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Weekly Fishing Report - 12th December 2019

A Brief Reprieve From The Northerly Winds

Prolonged periods of northerly winds have been fairly consistent for much of the spring just passed, with the first weeks of summer not much different. A couple of days offered lighter winds this week, though the northerly breeze has kicked in again today and is set to dominate for the next few days.

The coming weekend won’t be too bad if you can time it right. By this we mean heading out whilst the wind and tide are flowing in the same direction. A flood tide Saturday and Sunday mornings coupled with a northerly below 15 knots will be within the realms of capability for skippers of suitable vessels, though don’t expect any glamour conditions out on the bay.

The rivers, creeks  and dams will be a far more enjoyable option for those with smaller boats, and the hot conditions of late have really spurred the estuary dwellers into action. Tonight’s full moon will see plenty of run in the tide and enhance the activity of a range of fish and hopefully some crabs.

Hervey Bay Alive With Spotties & Tuna

The annual run of spotted mackerel is in full swing in Hervey Bay waters, with huge schools of spotties well scattered from Coongul Point to Rooneys Point. Literally acres of surface-feeding mackerel have been ripping into schools of tiny baitfish in scenes reminiscent of a David Attenborough documentary.

Large schools of mack tuna and smaller pods of longtails have been joining the melee or have otherwise balled up their own schools of hapless baitfish. Accompanying the tuna and macks are numbers of large sharks and a string of sub-surface pelagics picking off the scraps from below.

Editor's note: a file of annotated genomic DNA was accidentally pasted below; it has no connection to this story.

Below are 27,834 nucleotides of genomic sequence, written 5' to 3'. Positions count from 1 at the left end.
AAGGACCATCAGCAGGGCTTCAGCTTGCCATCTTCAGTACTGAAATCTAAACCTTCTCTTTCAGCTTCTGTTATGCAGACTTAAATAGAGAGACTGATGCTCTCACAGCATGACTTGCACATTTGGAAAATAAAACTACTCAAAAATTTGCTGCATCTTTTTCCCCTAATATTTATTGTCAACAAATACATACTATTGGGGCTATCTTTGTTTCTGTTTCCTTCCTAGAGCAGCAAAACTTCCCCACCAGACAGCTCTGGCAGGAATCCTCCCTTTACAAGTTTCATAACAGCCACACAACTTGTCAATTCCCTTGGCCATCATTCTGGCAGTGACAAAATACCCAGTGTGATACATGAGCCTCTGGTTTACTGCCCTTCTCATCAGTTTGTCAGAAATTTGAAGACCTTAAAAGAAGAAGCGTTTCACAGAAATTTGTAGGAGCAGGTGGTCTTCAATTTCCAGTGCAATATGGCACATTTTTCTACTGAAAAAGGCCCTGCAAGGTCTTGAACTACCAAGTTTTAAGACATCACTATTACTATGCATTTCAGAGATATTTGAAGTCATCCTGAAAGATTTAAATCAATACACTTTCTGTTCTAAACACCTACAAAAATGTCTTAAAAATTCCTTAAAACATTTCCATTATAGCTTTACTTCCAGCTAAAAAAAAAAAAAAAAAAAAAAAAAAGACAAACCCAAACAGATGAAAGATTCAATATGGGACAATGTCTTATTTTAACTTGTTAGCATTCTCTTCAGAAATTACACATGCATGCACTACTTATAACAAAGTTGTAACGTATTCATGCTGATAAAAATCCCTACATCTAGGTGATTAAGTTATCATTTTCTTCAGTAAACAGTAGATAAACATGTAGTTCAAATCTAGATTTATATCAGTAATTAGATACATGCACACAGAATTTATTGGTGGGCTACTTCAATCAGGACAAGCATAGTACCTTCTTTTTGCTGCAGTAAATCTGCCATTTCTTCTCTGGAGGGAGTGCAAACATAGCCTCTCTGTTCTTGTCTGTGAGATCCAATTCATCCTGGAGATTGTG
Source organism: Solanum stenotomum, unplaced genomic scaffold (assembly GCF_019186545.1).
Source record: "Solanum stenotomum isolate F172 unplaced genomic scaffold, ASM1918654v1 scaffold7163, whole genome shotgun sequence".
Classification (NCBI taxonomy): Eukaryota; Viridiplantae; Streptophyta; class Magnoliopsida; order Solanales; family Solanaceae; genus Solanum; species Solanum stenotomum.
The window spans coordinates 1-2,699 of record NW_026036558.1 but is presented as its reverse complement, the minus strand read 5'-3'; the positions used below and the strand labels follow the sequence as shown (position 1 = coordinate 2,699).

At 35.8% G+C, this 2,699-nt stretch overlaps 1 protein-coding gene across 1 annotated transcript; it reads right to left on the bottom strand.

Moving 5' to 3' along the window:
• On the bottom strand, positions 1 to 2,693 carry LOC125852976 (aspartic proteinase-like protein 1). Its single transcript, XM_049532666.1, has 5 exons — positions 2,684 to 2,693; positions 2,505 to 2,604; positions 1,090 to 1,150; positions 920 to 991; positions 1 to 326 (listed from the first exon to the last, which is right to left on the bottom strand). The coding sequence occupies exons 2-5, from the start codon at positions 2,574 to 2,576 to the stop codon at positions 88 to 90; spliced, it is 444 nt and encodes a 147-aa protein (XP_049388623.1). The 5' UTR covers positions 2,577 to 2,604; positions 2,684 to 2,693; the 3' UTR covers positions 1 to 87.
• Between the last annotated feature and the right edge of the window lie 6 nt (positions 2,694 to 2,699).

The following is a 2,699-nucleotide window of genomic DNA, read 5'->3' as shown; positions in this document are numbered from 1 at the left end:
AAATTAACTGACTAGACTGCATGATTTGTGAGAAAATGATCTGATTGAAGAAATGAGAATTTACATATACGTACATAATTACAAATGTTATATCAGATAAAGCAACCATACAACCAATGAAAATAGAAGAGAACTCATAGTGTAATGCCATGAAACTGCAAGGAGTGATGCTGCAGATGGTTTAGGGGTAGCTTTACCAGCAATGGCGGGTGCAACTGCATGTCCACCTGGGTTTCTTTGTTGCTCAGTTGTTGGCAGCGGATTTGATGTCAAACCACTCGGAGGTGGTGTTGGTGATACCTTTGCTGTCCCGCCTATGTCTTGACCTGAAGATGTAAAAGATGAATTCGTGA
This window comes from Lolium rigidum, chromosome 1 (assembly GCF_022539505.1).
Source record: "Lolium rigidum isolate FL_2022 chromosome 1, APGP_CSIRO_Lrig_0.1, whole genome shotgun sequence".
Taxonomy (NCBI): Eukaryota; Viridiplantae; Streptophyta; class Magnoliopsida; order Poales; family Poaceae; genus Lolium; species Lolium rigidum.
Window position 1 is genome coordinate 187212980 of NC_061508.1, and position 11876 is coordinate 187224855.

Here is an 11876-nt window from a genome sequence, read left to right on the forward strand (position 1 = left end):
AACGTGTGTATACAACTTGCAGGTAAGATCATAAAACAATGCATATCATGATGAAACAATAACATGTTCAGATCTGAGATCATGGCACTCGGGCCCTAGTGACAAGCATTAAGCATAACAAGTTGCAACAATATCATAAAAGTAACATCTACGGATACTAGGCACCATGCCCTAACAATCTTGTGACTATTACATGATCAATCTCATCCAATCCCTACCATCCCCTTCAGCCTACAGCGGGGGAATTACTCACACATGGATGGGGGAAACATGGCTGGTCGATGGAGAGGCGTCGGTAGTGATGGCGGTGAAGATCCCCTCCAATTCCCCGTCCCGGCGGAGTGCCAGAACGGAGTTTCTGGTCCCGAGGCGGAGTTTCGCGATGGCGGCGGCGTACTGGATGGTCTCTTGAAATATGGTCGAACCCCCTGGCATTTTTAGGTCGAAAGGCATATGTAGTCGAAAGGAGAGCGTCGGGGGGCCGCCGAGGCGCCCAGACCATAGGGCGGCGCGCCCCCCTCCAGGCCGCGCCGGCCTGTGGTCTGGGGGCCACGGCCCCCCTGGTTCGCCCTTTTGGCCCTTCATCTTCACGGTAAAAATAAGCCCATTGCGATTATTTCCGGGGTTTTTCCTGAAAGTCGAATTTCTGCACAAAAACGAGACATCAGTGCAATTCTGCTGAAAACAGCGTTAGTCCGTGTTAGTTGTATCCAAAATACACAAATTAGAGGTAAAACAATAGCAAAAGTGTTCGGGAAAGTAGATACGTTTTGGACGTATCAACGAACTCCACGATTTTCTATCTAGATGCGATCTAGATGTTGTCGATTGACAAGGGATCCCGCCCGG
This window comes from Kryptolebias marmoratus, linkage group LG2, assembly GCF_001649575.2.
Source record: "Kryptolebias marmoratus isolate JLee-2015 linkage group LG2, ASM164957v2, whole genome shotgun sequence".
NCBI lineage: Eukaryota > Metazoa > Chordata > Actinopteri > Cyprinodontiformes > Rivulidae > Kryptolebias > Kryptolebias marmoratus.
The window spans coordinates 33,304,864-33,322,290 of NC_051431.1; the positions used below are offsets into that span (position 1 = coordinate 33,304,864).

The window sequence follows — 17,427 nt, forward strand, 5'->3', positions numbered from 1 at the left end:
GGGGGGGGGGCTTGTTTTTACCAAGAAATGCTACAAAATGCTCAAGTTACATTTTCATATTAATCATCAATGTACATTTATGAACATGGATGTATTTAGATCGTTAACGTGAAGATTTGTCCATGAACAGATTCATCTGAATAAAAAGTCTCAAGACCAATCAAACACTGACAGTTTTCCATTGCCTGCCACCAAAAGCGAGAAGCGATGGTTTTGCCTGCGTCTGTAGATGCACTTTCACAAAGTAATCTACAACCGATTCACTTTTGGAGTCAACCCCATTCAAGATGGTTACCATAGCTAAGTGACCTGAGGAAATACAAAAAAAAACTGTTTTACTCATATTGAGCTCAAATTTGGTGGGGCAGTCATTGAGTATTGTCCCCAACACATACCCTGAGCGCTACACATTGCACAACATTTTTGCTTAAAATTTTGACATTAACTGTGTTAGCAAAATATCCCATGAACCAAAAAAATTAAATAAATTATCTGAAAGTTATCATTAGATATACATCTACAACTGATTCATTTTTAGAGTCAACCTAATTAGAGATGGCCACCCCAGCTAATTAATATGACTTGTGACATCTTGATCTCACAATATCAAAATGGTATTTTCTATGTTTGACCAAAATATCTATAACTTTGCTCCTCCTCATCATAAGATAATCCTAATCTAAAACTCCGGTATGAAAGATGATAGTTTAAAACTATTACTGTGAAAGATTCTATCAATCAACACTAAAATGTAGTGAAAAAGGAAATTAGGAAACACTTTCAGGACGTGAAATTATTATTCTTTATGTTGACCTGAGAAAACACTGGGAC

The action off Coongul has been fairly spectacular in recent days, saving fishos the big slog up the island, not to mention the fuel. Bag limits of spotties are particularly easy to achieve when they are feeding hard like this, so we suggest you get in there, grab a feed and move on. Catching spotties can be a lot of fun, but they are not a great candidate for catch and release, particularly with so many sharks in attendance.

Turning your attention to the prolific tuna schools is possibly a better bet for the sportsfishos out there as not only do they pull harder and go faster, they typically release in better condition if brought to the boat quickly.

If you have kids and you haven’t taken them spotty fishing, then do them a favour and get out there while they are so thick. The spectacle of having literally thousands of spotties, often swimming head to tail, several fish deep by several wide, in perfect circles as they round up schools of tiny baitfish will have the kids on their toes and itching to cast a slug into the melee.

Their squeals of excitement as they hook up and the spotty goes for a run will seem quite faint by comparison to when they see a dirty big whaler enter the fray. Make sure the kids are wearing polarised sunglasses or they will miss out on what is going on all around them. Take plenty of small metal slugs and if you can get close enough to the spotties, try to keep your casts short and swing the fish safely into the boat as long casts and hot running fish often don’t make it past the sharks.

Sharks Proving Hard To Beat Over Inshore Reefs

The shark activity isn’t limited to the surface-feeding pelagics either as many reef fishos have found again this week. The number and sheer doggedness of big bull sharks and other whalers is taking a terrible toll on our reef fish populations. Many fishos are claiming they barely get a fish or two to the boat for a day’s effort, even though they hook plenty.

The shallow reefs fringing the bay islands are typically a lot "safer" option sharks-wise, but even those fishing in 5 metres of water are having trouble this season. All you can do is move elsewhere when the sharks move in and hope that they get distracted by some other boat nearby. They will follow your boat, so move some distance away or to another area altogether.